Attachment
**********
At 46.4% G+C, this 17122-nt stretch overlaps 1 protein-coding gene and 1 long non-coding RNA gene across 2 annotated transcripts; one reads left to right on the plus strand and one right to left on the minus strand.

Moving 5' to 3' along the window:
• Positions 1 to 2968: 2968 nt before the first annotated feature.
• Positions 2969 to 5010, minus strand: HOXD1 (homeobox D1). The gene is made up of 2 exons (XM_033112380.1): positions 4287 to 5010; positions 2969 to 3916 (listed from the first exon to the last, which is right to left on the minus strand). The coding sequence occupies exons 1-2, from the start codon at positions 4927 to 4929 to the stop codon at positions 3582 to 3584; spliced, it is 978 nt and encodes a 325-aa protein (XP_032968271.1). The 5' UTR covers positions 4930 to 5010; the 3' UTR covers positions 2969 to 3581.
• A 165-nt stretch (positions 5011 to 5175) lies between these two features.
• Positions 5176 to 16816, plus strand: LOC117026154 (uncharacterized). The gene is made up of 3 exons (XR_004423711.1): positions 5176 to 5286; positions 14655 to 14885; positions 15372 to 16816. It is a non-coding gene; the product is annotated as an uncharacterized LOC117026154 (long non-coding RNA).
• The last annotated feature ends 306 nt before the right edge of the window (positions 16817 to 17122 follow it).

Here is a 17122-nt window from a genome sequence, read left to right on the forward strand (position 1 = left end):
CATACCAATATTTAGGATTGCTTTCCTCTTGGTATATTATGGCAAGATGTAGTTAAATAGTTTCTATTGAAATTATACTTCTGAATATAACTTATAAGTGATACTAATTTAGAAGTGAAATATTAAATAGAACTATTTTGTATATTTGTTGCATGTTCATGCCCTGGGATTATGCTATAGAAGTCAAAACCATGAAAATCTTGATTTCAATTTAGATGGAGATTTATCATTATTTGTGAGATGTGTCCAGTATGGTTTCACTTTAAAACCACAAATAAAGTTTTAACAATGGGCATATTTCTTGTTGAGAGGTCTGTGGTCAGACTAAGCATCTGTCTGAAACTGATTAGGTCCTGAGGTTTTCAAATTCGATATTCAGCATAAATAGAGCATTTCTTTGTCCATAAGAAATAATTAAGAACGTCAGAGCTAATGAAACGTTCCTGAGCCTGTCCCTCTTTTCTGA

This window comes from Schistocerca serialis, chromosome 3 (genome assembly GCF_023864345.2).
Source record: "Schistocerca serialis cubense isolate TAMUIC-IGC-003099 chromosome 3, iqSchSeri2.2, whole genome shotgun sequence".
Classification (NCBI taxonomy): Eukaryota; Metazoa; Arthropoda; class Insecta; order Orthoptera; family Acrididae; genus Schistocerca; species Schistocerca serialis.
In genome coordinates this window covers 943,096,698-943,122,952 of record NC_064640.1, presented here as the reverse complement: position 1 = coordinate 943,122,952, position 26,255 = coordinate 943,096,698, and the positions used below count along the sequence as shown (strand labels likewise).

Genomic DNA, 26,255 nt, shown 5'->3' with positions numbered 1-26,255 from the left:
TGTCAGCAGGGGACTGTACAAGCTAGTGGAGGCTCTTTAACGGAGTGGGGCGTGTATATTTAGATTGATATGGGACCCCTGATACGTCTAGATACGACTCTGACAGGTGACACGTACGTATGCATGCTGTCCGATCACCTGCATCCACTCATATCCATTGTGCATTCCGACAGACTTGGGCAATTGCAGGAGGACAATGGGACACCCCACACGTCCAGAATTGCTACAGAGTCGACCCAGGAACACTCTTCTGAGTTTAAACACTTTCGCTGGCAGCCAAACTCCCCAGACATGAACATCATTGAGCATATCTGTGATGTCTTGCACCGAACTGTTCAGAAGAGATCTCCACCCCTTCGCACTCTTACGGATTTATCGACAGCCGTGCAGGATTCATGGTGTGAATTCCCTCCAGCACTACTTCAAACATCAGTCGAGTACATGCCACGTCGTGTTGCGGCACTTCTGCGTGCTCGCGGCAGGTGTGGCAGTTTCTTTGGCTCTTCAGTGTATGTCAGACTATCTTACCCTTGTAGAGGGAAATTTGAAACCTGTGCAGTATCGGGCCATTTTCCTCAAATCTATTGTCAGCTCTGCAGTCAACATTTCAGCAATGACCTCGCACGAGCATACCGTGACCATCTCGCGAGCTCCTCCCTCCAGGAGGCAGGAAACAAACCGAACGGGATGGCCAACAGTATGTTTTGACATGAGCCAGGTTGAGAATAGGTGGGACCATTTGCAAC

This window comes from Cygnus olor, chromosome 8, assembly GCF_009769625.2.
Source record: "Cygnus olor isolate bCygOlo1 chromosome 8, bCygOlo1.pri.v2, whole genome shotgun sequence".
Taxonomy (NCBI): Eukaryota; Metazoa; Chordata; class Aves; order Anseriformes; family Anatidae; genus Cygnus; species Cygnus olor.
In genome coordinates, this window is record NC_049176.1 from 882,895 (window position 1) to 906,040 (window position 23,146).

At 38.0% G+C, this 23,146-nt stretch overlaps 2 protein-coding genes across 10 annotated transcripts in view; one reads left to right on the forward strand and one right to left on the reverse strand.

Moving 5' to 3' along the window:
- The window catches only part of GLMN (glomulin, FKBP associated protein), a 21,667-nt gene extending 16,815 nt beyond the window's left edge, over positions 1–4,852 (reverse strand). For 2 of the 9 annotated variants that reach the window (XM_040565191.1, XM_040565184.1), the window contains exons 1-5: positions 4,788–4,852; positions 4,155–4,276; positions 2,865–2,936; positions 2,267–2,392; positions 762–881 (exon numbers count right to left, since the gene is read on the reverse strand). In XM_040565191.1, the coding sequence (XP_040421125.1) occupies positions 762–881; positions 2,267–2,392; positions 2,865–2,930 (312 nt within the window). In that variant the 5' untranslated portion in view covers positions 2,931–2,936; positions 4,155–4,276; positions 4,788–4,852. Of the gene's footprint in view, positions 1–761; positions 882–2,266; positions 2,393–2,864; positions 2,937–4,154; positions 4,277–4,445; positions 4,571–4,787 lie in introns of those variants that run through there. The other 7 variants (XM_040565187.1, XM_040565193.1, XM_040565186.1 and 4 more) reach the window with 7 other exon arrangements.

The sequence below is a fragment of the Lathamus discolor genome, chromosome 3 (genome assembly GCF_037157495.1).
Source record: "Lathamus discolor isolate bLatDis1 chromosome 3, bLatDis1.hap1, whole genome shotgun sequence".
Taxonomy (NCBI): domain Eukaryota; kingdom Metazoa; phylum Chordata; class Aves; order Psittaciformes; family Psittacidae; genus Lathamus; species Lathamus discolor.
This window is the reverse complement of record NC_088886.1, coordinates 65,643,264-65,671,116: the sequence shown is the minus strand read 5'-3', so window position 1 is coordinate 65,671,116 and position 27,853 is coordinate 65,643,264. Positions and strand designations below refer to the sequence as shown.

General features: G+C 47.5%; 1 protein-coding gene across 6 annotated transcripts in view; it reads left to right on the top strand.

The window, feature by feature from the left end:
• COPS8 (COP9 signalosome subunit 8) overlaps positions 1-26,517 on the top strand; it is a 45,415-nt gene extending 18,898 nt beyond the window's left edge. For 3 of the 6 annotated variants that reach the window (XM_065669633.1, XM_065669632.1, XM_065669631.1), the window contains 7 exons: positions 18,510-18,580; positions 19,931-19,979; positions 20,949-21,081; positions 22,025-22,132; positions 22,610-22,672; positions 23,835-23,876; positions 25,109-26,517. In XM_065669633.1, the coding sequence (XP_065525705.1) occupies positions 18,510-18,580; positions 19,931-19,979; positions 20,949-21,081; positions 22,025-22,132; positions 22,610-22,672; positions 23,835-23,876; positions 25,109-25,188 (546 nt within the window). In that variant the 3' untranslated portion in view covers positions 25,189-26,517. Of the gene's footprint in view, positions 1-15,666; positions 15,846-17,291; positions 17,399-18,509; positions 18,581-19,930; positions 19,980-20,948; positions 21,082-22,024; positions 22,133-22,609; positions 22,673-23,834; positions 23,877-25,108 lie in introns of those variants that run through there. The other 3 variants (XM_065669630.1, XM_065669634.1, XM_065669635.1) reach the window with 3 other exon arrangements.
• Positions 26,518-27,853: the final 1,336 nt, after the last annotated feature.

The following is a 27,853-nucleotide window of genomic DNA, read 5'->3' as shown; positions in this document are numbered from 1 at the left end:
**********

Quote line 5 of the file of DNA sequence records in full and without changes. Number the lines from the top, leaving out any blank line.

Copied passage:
• A 165-nt stretch (positions 5011 to 5175) lies between these two features.